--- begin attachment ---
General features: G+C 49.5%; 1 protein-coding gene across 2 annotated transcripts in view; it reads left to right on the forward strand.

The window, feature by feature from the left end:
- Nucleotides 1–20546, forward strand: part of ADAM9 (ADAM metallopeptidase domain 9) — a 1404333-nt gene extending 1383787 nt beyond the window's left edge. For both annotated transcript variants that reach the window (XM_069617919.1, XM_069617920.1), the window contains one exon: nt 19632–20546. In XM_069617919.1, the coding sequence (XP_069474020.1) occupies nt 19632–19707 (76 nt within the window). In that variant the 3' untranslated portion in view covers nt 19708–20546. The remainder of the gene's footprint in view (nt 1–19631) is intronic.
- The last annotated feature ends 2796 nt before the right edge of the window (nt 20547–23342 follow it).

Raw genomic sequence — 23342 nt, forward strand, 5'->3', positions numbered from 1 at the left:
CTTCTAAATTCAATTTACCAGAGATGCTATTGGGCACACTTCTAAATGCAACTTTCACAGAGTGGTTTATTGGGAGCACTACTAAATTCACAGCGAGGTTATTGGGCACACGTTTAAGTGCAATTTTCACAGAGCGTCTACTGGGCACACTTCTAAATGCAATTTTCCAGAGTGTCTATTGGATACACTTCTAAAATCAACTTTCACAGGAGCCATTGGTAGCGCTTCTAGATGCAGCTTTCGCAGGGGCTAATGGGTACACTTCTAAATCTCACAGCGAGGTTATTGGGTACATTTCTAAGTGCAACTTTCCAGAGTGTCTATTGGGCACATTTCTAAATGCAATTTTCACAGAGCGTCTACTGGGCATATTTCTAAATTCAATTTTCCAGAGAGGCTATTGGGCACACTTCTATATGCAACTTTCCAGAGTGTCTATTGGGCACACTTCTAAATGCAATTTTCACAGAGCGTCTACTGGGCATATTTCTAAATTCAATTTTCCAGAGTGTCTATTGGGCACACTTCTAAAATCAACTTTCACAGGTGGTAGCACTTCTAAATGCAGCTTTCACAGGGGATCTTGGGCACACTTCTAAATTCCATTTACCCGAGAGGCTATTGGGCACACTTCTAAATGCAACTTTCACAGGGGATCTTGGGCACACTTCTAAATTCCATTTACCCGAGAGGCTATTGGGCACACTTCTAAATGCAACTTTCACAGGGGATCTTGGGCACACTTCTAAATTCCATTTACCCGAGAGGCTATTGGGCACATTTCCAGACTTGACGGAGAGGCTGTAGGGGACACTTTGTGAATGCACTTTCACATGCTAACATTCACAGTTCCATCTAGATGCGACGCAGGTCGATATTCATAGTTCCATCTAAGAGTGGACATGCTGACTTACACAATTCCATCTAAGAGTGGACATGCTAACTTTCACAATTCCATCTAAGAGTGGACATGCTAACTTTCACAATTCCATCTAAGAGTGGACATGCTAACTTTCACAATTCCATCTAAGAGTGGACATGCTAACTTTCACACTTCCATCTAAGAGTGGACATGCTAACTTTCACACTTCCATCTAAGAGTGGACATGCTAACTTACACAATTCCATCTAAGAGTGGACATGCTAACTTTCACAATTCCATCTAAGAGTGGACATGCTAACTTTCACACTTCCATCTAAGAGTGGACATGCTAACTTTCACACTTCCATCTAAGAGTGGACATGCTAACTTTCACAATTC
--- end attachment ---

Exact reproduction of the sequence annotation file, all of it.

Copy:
General features: G+C 49.5%; 1 protein-coding gene across 2 annotated transcripts in view; it reads left to right on the forward strand.

The window, feature by feature from the left end:
- Nucleotides 1–20546, forward strand: part of ADAM9 (ADAM metallopeptidase domain 9) — a 1404333-nt gene extending 1383787 nt beyond the window's left edge. For both annotated transcript variants that reach the window (XM_069617919.1, XM_069617920.1), the window contains one exon: nt 19632–20546. In XM_069617919.1, the coding sequence (XP_069474020.1) occupies nt 19632–19707 (76 nt within the window). In that variant the 3' untranslated portion in view covers nt 19708–20546. The remainder of the gene's footprint in view (nt 1–19631) is intronic.
- The last annotated feature ends 2796 nt before the right edge of the window (nt 20547–23342 follow it).

Raw genomic sequence — 23342 nt, forward strand, 5'->3', positions numbered from 1 at the left:
CTTCTAAATTCAATTTACCAGAGATGCTATTGGGCACACTTCTAAATGCAACTTTCACAGAGTGGTTTATTGGGAGCACTACTAAATTCACAGCGAGGTTATTGGGCACACGTTTAAGTGCAATTTTCACAGAGCGTCTACTGGGCACACTTCTAAATGCAATTTTCCAGAGTGTCTATTGGATACACTTCTAAAATCAACTTTCACAGGAGCCATTGGTAGCGCTTCTAGATGCAGCTTTCGCAGGGGCTAATGGGTACACTTCTAAATCTCACAGCGAGGTTATTGGGTACATTTCTAAGTGCAACTTTCCAGAGTGTCTATTGGGCACATTTCTAAATGCAATTTTCACAGAGCGTCTACTGGGCATATTTCTAAATTCAATTTTCCAGAGAGGCTATTGGGCACACTTCTATATGCAACTTTCCAGAGTGTCTATTGGGCACACTTCTAAATGCAATTTTCACAGAGCGTCTACTGGGCATATTTCTAAATTCAATTTTCCAGAGTGTCTATTGGGCACACTTCTAAAATCAACTTTCACAGGTGGTAGCACTTCTAAATGCAGCTTTCACAGGGGATCTTGGGCACACTTCTAAATTCCATTTACCCGAGAGGCTATTGGGCACACTTCTAAATGCAACTTTCACAGGGGATCTTGGGCACACTTCTAAATTCCATTTACCCGAGAGGCTATTGGGCACACTTCTAAATGCAACTTTCACAGGGGATCTTGGGCACACTTCTAAATTCCATTTACCCGAGAGGCTATTGGGCACATTTCCAGACTTGACGGAGAGGCTGTAGGGGACACTTTGTGAATGCACTTTCACATGCTAACATTCACAGTTCCATCTAGATGCGACGCAGGTCGATATTCATAGTTCCATCTAAGAGTGGACATGCTGACTTACACAATTCCATCTAAGAGTGGACATGCTAACTTTCACAATTCCATCTAAGAGTGGACATGCTAACTTTCACAATTCCATCTAAGAGTGGACATGCTAACTTTCACAATTCCATCTAAGAGTGGACATGCTAACTTTCACACTTCCATCTAAGAGTGGACATGCTAACTTTCACACTTCCATCTAAGAGTGGACATGCTAACTTACACAATTCCATCTAAGAGTGGACATGCTAACTTTCACAATTCCATCTAAGAGTGGACATGCTAACTTTCACACTTCCATCTAAGAGTGGACATGCTAACTTTCACACTTCCATCTAAGAGTGGACATGCTAACTTTCACAATTC